High over the red dirt of the Top End they sortied, Australian classic and Super Hornets and Growlers, Singaporean F-15s and F-16s, Thai Gripens, Indian Sukhois, French Rafales and many more in a high-technology aerial ballet.
This was Pitch Black 2018, the biennial multinational air force training exercise hosted by the RAAF and attended by personnel of 16 nations, with nine countries flying more than 130 aircraft.
Pitch Black 2018 ran from late July to mid-August in the Top End dry season, flying mostly over the Northern Territory and taking advantage of the wide open spaces, fine weather and Australian Defence Force (ADF) training ranges such as the Delamere Air Weapons Range.
From a training exercise initially involving just RAAF aircraft, Pitch Black has progressively morphed into an international gathering with a growing number of international participants.
For Pitch Black 2018, aircraft operated from RAAF Darwin and RAAF Tindal. Contracted red force Learjets also flew from Kununurra in Western Australia and Alphajets from Tindal.
“Pitch Black remains our most important air combat exercise,” said Air Commander Australia, Air Vice-Marshal Zed Roberton.
“The activities with other nations and the partnerships we make with other nations are fundamental to us being able to operate with regional partners around the globe.
“In 2014 it was only weeks after Pitch Black that some of the nations involved were in combat operations in the Middle East. That is so representative of the real world challenges we face in security. The partnerships and the relationships can’t be under-estimated.”
AVM Roberton said this was his 12th Pitch Black and certainly the most complex, featuring real-world type operations such as strike missions, support for ground forces, insertion of special forces and establishing an austere base.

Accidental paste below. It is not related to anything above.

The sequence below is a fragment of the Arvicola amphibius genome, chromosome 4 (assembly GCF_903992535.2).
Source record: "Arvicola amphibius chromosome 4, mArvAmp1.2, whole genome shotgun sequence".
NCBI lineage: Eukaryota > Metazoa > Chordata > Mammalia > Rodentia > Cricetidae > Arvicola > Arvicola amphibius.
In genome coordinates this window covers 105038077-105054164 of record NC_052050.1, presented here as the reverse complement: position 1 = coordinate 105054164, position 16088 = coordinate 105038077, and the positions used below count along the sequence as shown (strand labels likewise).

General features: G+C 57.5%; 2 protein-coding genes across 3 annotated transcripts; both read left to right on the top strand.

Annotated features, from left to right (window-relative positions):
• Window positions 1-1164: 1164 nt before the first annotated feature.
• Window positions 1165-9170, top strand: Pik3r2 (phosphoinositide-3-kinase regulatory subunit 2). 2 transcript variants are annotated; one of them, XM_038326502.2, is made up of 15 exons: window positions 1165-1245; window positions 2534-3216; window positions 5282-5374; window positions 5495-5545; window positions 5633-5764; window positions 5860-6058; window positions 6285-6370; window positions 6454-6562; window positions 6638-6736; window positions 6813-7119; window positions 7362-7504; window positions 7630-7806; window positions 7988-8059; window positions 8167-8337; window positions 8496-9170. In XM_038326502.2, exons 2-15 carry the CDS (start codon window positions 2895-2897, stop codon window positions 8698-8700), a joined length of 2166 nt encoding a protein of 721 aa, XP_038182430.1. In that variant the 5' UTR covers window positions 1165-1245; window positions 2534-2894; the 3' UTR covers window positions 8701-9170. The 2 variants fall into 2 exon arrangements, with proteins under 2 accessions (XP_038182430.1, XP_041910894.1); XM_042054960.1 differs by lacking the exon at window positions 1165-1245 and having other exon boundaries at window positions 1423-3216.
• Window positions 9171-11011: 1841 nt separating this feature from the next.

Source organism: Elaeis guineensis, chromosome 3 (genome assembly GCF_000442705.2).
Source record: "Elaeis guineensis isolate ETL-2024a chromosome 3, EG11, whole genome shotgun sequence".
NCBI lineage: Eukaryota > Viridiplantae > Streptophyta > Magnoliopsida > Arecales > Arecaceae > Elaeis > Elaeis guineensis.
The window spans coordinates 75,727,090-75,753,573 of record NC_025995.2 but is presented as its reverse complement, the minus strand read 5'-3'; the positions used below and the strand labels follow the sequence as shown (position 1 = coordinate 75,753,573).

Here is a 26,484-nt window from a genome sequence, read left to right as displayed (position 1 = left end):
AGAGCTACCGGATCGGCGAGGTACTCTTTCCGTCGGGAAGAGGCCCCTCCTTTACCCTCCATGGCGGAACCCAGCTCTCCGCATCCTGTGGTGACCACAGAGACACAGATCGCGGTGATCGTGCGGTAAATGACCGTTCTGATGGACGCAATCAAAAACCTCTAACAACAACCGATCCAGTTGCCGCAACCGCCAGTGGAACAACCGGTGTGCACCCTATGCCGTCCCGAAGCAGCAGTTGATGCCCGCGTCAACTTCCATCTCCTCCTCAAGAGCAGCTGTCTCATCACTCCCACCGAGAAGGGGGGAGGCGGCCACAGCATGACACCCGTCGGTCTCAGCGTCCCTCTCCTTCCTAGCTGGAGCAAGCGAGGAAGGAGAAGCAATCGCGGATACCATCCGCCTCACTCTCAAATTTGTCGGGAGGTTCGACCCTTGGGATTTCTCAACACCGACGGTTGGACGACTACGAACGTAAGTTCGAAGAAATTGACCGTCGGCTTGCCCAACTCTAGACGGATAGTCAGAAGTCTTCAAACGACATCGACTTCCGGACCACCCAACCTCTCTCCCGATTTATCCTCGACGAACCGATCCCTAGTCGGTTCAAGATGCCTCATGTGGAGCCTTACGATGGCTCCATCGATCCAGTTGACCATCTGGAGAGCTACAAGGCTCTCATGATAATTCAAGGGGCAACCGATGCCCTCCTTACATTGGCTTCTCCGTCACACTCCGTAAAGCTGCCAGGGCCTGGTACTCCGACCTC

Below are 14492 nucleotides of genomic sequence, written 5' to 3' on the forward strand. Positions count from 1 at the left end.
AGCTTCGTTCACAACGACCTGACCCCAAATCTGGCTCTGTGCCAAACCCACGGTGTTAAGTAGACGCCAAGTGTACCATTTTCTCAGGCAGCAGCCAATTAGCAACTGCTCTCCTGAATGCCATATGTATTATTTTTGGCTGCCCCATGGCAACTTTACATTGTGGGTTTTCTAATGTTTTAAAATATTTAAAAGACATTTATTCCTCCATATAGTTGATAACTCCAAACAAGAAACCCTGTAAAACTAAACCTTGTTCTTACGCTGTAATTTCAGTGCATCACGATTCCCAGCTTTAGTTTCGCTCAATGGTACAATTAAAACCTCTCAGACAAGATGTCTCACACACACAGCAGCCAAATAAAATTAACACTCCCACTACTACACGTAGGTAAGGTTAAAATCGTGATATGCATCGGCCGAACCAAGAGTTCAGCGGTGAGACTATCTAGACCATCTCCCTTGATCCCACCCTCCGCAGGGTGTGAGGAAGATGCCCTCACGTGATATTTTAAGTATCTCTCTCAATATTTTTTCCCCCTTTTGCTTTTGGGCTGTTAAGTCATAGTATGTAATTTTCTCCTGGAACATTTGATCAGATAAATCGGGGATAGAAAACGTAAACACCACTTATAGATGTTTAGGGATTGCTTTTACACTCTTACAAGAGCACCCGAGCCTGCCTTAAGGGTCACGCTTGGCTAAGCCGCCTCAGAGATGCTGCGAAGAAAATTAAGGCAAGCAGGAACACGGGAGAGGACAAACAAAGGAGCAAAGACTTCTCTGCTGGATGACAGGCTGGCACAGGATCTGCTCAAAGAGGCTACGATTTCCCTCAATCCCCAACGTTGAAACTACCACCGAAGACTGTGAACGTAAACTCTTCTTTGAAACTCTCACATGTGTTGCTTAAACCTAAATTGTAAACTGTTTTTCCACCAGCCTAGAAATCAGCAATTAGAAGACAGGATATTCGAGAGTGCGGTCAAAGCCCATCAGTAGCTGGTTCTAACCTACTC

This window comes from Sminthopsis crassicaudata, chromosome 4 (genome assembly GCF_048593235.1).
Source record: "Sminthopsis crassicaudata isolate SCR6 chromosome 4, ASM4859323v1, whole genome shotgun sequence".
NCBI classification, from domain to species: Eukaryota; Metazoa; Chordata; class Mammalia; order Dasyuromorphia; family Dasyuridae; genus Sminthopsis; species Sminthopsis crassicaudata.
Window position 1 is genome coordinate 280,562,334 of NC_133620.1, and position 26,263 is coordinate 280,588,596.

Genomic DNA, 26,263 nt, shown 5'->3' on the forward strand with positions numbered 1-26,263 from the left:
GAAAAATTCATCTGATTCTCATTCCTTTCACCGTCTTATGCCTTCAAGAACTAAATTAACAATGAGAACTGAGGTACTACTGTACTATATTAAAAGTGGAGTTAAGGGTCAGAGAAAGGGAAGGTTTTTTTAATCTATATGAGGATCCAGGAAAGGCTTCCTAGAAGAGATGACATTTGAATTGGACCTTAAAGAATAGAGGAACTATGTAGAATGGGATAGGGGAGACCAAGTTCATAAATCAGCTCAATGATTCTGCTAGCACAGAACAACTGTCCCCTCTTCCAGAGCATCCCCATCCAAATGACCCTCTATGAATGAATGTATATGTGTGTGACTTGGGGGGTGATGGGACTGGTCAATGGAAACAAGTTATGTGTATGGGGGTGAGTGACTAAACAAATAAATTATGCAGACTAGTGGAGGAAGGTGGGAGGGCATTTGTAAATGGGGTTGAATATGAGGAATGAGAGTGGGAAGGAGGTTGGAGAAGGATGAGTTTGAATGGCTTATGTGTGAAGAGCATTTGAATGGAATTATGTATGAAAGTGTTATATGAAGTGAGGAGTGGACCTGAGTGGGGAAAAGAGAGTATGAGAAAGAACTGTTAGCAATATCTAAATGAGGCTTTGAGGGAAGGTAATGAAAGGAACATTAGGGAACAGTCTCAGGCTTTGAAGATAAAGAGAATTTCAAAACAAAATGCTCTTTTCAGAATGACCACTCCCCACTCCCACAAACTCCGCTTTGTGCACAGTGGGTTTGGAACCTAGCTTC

“Working with many other nations brings a level of complexity and realism that we haven’t always been able to practice. It really is fundamental,” he said.
“I suspect Pitch Black will become more important not just for Australia but for many of our international partners as well.”
Air Commodore Mike Kitcher, commander of the RAAF’s Air Combat Group and the Officer Conducting Exercise Pitch Black, said week one comprised force integration training, with smaller, relatively simple missions designed to get the different forces used to operating with each other.
“Week two and three build gradually in a deliberate fashion to larger missions where we might have up to 100 aircraft involved in a particular mission,” he said.
“That mission might be, for example, escorting some aircraft around Delamere to strike at a target. That might be escorting a C-27 or a C-130 or a C-17 or another aircraft into Delamare to pick some people up from on the ground or to drop some people off.
“Whilst there is a focus of air combat on Pitch Black we involve multiple other aircraft deliberately. Certainly some of the most challenging missions we fly are getting a C-17 or a transport aircraft through the airspace into the target in the Delaware or Bradshaw region or wherever.”
The current Pitch Black series stems from an all-RAAF air defence exercise in 1981 involving Dassault Mirages defending RAAF Base Williamtown against attacking F-111s.
The first international participant was, unsurprisingly, the US in Pitch Black 1983. Singapore was the first regional participant in 1990.
For the participants, the attraction is working with international partners in a demanding series of scenarios.